Bill, still looking healthy in October of 2015.

In February of 2016, while we were still in the Bahamas, our friend Bill passed away. My throat still tightens a little as I write this, even though it’s been over six months.

We first met Donna and Bill of sv Moonraker in Blackpoint, Exumas on our first cruise. They were such a lovely couple, that I was not surprised when I learned that they were sponsors of Midshipmen from the U.S. Naval Academy for over 10 years. Everything about them was so friendly and welcoming. Later that year, when we were settled in Maine, Moonraker paid us a visit.

While we had swallowed the hook, Bill and Donna went on to cruise again down through the ICW, the Bahamas, Haiti, the Dominican Republic, Puerto Rico and Virgin Islands.

In October of 2014, Bill was diagnosed with Stage IV Melanoma. We wouldn’t get to see him until a year later, in Annapolis.

During our visit in October, we spent an evening with our wonderful hosts, and caught up over dinner. After the kids had gone to bed, Bill shared with us the events up until then. I listened intently, sensing that he needed to tell his story, and to have us bear witness to it. We were all hopeful that the treatments would be effective, and that we would see him again on the water.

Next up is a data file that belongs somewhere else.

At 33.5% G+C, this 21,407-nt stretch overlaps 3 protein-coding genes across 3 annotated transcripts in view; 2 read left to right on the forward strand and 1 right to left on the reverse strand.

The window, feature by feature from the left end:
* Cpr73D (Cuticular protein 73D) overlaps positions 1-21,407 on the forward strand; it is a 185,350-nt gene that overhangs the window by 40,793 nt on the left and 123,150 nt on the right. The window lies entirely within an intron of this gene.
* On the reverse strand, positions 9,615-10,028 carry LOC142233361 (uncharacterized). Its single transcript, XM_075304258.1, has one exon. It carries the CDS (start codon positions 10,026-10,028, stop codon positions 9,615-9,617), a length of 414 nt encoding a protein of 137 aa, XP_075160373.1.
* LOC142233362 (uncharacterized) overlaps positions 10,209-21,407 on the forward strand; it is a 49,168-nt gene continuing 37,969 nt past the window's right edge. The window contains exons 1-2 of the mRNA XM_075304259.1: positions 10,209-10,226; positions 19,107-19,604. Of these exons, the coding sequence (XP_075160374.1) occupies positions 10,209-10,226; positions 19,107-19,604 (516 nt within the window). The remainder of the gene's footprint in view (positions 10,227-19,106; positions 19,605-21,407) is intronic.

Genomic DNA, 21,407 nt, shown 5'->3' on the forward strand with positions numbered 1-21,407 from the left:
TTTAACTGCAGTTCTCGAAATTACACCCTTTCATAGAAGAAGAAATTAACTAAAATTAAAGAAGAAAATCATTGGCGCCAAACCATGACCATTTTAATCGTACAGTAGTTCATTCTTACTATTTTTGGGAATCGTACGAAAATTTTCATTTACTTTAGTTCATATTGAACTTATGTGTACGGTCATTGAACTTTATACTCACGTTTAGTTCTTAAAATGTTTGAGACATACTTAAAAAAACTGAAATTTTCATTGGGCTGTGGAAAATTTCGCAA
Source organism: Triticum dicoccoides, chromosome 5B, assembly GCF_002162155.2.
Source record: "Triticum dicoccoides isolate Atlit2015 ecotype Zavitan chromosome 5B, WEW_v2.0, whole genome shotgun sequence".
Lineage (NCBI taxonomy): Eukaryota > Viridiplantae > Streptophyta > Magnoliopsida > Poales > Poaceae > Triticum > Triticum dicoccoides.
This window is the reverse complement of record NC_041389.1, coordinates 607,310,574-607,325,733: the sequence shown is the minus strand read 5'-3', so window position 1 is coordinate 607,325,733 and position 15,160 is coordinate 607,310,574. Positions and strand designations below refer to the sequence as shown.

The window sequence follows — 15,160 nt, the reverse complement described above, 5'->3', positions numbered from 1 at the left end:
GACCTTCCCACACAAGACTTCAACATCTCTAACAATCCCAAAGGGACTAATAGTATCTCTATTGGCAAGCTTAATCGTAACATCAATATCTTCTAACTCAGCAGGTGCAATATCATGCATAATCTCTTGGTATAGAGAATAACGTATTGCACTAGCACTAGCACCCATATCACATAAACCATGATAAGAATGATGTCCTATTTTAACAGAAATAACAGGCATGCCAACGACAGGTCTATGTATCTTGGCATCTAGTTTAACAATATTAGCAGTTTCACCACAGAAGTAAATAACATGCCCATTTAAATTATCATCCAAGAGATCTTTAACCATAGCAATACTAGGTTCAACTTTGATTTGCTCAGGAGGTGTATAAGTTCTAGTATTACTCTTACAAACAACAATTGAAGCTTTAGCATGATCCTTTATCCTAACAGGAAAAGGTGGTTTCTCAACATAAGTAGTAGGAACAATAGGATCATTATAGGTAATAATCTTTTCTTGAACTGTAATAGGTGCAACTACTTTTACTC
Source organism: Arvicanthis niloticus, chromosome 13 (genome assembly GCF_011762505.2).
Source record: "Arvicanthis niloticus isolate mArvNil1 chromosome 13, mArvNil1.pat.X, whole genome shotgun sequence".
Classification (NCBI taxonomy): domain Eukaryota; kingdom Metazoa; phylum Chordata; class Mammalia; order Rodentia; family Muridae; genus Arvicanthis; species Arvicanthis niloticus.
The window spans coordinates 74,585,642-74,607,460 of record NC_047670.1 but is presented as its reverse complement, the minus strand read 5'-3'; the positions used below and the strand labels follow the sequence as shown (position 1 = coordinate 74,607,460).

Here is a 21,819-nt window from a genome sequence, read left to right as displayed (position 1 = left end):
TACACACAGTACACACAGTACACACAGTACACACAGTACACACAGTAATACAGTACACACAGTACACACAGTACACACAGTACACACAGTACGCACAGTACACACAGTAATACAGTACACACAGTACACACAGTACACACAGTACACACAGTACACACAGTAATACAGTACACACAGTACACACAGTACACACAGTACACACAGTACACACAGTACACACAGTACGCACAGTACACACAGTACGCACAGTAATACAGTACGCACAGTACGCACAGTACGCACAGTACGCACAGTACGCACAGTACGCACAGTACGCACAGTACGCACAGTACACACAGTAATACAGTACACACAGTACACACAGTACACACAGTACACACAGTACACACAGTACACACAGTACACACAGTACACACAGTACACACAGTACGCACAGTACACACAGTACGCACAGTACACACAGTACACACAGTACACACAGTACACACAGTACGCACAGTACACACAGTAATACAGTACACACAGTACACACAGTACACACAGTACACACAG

But that wasn’t meant to be. We got the news when we were still in the Bahamas.

He had lost his battle with cancer.

We visited Donna on our way back to Maine this year. Bill’s absence echoed in the house. V wept as we looked through pictures, and I fought to hold back tears myself.

We only knew Bill for a brief time, but he left a deep impression. I learned from Bill that life truly is short. There isn’t the time in the world to waste it on a cookie-cutter life, or bet on 10 or 20-year plans. I also understood more deeply what it means to tell your story. That evening, listening to Bill, I was reminded me of this quote from BrenĂ© Brown:

When we deny our stories, they define us.
When we own our stories, we get to write a brave new ending.

A brave ending does not mean a happy one. This one was borne of grief, and yet full of love and courage.

We miss you, Bill.